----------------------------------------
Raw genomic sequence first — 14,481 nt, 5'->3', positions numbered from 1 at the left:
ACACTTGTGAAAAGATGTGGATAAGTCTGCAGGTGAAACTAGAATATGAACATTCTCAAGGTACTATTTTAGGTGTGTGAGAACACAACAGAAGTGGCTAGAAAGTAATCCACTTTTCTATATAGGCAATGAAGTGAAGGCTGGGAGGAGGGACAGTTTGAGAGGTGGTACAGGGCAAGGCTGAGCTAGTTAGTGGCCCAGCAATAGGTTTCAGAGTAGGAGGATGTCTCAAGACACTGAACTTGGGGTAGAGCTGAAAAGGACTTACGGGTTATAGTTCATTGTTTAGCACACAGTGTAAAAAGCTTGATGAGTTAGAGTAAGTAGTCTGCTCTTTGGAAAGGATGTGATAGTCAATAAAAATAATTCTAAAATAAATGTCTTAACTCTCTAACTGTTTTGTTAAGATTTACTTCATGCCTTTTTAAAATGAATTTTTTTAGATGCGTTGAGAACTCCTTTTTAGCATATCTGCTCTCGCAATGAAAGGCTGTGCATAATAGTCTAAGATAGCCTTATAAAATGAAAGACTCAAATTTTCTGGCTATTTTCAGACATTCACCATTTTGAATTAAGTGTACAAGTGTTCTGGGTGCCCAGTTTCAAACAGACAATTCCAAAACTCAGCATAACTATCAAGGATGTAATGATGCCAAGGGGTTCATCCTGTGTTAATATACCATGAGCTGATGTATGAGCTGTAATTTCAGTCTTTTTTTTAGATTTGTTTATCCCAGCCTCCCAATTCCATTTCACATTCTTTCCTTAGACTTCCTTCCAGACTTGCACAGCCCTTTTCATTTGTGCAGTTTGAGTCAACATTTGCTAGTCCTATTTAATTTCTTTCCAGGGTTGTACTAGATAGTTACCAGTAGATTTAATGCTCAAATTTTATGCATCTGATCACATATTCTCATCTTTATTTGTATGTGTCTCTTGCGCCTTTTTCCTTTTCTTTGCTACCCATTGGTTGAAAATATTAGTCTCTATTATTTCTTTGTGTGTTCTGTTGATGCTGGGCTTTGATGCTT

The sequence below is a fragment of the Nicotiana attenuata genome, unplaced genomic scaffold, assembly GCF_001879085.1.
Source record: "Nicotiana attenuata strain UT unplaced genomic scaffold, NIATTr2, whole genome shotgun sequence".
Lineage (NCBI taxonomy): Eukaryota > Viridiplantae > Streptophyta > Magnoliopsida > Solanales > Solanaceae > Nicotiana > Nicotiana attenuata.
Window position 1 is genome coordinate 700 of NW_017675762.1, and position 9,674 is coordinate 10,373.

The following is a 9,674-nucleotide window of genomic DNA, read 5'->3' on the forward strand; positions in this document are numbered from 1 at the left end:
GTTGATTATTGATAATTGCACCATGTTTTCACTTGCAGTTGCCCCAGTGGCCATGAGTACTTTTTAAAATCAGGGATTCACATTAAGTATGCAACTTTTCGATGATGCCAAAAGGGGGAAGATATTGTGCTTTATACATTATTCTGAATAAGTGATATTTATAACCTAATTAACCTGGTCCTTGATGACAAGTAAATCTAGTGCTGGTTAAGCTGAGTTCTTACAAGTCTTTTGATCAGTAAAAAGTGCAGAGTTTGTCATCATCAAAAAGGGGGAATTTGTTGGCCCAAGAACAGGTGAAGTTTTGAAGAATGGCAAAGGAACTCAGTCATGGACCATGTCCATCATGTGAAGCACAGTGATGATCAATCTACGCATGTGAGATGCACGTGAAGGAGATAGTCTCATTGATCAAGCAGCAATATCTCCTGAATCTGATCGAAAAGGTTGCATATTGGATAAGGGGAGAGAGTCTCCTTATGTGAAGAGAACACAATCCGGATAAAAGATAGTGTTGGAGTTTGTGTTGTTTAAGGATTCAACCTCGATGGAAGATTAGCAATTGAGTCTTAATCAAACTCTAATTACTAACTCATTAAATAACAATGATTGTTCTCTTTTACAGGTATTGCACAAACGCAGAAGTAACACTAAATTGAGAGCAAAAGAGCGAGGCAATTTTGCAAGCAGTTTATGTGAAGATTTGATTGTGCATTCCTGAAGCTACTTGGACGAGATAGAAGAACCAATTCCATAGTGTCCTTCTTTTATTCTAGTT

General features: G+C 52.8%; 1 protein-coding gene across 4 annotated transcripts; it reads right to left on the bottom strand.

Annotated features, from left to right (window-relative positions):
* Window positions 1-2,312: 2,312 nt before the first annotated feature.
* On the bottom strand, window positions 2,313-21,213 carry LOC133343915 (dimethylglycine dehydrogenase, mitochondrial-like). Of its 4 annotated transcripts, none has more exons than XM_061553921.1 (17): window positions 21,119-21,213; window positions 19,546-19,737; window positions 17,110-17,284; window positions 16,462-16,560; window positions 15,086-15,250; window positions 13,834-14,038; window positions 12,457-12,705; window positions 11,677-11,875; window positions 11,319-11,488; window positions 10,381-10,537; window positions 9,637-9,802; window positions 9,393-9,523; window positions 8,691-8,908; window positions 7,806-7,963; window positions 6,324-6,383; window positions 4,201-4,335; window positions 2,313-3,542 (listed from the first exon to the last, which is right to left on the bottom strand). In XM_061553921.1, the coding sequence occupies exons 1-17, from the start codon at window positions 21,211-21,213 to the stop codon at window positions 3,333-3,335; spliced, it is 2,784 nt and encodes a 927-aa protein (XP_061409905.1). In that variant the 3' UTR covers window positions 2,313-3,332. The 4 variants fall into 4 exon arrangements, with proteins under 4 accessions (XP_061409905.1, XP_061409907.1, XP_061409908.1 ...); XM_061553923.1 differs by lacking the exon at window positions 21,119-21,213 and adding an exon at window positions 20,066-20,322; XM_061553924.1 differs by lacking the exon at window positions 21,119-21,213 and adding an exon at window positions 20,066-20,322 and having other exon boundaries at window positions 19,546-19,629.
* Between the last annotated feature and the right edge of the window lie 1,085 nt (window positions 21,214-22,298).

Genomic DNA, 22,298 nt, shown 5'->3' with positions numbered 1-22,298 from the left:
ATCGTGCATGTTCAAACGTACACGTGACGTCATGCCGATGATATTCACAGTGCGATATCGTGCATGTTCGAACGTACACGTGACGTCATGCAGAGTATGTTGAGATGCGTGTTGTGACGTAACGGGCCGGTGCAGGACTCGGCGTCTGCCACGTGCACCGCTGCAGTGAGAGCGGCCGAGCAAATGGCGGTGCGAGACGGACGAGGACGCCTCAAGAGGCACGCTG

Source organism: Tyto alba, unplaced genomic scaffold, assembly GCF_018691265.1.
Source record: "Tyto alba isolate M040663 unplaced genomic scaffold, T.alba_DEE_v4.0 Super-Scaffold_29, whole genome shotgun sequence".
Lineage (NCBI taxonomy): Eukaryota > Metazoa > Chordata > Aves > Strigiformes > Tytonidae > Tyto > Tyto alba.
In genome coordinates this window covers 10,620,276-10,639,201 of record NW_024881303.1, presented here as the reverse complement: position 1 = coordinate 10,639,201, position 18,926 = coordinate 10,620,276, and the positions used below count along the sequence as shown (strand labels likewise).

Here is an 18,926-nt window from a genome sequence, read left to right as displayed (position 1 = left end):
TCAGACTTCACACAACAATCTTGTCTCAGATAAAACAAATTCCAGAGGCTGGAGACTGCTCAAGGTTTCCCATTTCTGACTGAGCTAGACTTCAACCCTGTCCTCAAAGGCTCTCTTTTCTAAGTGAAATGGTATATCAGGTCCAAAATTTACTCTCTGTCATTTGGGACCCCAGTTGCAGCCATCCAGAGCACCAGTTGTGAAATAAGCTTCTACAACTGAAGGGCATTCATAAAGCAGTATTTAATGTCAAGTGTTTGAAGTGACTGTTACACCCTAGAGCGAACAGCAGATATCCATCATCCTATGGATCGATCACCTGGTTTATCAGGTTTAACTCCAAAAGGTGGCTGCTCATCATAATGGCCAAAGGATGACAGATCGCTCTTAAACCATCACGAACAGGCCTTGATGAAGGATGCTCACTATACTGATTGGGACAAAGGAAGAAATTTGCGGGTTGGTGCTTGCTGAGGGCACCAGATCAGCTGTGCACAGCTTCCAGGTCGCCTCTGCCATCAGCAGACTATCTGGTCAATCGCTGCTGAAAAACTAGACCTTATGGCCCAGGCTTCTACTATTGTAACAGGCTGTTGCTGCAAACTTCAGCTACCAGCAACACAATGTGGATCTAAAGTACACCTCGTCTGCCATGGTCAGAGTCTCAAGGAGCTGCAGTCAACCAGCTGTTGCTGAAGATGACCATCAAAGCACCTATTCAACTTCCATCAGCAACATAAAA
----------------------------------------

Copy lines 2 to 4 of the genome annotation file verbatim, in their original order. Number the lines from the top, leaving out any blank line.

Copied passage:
ACACTTGTGAAAAGATGTGGATAAGTCTGCAGGTGAAACTAGAATATGAACATTCTCAAGGTACTATTTTAGGTGTGTGAGAACACAACAGAAGTGGCTAGAAAGTAATCCACTTTTCTATATAGGCAATGAAGTGAAGGCTGGGAGGAGGGACAGTTTGAGAGGTGGTACAGGGCAAGGCTGAGCTAGTTAGTGGCCCAGCAATAGGTTTCAGAGTAGGAGGATGTCTCAAGACACTGAACTTGGGGTAGAGCTGAAAAGGACTTACGGGTTATAGTTCATTGTTTAGCACACAGTGTAAAAAGCTTGATGAGTTAGAGTAAGTAGTCTGCTCTTTGGAAAGGATGTGATAGTCAATAAAAATAATTCTAAAATAAATGTCTTAACTCTCTAACTGTTTTGTTAAGATTTACTTCATGCCTTTTTAAAATGAATTTTTTTAGATGCGTTGAGAACTCCTTTTTAGCATATCTGCTCTCGCAATGAAAGGCTGTGCATAATAGTCTAAGATAGCCTTATAAAATGAAAGACTCAAATTTTCTGGCTATTTTCAGACATTCACCATTTTGAATTAAGTGTACAAGTGTTCTGGGTGCCCAGTTTCAAACAGACAATTCCAAAACTCAGCATAACTATCAAGGATGTAATGATGCCAAGGGGTTCATCCTGTGTTAATATACCATGAGCTGATGTATGAGCTGTAATTTCAGTCTTTTTTTTAGATTTGTTTATCCCAGCCTCCCAATTCCATTTCACATTCTTTCCTTAGACTTCCTTCCAGACTTGCACAGCCCTTTTCATTTGTGCAGTTTGAGTCAACATTTGCTAGTCCTATTTAATTTCTTTCCAGGGTTGTACTAGATAGTTACCAGTAGATTTAATGCTCAAATTTTATGCATCTGATCACATATTCTCATCTTTATTTGTATGTGTCTCTTGCGCCTTTTTCCTTTTCTTTGCTACCCATTGGTTGAAAATATTAGTCTCTATTATTTCTTTGTGTGTTCTGTTGATGCTGGGCTTTGATGCTT

The sequence below is a fragment of the Nicotiana attenuata genome, unplaced genomic scaffold, assembly GCF_001879085.1.
Source record: "Nicotiana attenuata strain UT unplaced genomic scaffold, NIATTr2, whole genome shotgun sequence".